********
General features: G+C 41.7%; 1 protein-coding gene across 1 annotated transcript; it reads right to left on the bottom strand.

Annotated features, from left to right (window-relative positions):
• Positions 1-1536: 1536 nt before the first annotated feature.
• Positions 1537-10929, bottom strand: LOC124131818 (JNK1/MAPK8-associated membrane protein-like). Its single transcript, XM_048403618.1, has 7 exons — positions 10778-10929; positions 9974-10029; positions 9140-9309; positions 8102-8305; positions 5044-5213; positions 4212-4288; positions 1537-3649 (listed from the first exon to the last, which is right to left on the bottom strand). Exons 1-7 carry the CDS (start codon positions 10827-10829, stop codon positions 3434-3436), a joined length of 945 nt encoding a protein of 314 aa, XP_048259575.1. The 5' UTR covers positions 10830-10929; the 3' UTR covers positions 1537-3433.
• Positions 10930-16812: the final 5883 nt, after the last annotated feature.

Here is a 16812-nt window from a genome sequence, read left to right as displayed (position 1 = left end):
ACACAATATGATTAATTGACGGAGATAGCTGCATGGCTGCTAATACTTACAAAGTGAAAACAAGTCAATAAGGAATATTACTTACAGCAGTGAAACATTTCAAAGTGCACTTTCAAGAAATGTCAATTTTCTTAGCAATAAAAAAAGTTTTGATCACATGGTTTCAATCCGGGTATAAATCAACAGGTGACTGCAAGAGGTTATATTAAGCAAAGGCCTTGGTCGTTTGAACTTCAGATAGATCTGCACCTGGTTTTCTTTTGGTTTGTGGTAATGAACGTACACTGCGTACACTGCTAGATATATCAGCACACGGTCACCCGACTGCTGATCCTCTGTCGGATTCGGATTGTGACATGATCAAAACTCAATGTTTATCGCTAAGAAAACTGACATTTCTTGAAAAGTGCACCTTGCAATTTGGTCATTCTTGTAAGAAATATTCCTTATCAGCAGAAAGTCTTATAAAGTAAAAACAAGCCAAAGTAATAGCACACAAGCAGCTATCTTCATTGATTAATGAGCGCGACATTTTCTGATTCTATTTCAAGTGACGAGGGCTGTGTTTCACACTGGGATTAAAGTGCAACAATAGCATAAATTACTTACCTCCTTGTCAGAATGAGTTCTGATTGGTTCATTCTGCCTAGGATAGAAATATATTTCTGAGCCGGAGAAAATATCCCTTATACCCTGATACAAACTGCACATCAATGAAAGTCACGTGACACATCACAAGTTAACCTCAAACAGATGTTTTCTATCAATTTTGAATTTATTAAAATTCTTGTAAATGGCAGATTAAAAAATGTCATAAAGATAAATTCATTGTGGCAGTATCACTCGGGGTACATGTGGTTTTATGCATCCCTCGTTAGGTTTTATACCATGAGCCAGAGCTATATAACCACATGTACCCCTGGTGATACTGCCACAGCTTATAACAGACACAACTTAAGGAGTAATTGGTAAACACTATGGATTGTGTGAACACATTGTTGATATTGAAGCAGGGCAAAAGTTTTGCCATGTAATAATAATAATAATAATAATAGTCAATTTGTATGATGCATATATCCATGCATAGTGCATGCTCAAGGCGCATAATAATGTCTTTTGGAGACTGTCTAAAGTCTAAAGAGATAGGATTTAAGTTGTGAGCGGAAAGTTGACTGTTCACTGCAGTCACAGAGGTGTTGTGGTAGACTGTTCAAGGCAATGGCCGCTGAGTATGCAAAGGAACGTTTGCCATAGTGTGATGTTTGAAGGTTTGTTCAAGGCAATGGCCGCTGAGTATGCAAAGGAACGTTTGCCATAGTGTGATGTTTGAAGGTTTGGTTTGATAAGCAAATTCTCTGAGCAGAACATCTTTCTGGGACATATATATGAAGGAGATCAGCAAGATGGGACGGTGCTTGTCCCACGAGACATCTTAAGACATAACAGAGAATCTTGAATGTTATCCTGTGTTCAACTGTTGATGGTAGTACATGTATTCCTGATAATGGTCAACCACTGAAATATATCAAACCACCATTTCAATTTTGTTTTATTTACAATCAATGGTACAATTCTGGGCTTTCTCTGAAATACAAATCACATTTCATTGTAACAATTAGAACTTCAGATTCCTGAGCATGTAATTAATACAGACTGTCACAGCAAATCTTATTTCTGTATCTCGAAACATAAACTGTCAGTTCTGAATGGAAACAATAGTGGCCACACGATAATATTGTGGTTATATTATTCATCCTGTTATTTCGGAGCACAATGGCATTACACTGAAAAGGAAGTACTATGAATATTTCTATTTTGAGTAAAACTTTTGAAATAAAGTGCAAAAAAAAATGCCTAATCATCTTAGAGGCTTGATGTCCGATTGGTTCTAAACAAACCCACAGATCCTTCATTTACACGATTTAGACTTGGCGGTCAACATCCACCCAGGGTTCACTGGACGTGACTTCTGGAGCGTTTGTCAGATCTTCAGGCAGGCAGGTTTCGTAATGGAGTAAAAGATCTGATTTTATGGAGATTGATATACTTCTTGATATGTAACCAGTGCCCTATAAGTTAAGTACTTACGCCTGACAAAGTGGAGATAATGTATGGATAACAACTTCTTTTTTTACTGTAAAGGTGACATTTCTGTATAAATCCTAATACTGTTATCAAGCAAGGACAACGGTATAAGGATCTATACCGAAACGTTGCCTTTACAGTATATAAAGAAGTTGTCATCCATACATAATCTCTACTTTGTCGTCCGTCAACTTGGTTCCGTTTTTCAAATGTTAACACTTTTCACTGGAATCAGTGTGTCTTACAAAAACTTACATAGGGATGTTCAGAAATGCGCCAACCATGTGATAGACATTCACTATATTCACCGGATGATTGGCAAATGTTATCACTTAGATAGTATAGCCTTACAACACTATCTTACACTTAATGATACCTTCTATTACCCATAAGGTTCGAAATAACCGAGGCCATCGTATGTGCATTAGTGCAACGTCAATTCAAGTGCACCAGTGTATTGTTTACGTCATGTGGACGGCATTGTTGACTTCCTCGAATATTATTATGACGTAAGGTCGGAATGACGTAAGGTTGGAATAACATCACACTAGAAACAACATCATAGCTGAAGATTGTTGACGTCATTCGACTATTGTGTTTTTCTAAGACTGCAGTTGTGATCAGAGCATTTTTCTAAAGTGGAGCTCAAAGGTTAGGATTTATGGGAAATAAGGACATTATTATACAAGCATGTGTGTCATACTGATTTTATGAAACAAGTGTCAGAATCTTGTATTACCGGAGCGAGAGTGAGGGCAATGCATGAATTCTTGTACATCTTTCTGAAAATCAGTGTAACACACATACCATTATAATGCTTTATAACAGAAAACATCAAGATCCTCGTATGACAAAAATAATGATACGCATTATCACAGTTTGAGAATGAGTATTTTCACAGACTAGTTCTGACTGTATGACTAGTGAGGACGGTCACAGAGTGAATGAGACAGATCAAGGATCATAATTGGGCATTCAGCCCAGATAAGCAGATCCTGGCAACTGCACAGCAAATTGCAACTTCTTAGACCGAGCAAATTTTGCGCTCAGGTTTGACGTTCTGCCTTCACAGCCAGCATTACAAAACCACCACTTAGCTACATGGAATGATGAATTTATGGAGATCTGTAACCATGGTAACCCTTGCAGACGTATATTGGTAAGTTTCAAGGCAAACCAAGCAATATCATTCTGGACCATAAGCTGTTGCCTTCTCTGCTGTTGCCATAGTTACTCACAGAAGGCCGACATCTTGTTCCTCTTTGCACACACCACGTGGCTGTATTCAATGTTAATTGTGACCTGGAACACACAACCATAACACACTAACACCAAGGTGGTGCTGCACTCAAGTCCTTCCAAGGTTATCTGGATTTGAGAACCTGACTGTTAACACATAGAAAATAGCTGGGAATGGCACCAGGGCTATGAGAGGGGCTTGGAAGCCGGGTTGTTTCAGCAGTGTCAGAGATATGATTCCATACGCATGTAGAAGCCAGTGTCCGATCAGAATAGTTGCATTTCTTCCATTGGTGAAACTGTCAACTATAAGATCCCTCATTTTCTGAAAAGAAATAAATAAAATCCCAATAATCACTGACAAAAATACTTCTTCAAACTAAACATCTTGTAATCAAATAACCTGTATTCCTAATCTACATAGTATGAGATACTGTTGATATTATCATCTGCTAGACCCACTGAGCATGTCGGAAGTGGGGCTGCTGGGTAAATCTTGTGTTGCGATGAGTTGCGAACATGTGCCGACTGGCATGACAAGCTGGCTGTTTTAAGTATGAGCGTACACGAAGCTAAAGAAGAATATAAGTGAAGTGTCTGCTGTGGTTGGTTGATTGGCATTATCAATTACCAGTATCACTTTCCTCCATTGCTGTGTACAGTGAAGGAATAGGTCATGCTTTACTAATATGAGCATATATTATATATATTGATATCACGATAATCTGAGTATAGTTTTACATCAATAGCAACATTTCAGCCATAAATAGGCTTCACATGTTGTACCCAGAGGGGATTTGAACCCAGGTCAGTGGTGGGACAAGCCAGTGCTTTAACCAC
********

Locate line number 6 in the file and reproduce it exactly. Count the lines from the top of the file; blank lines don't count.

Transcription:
Here is a 16812-nt window from a genome sequence, read left to right as displayed (position 1 = left end):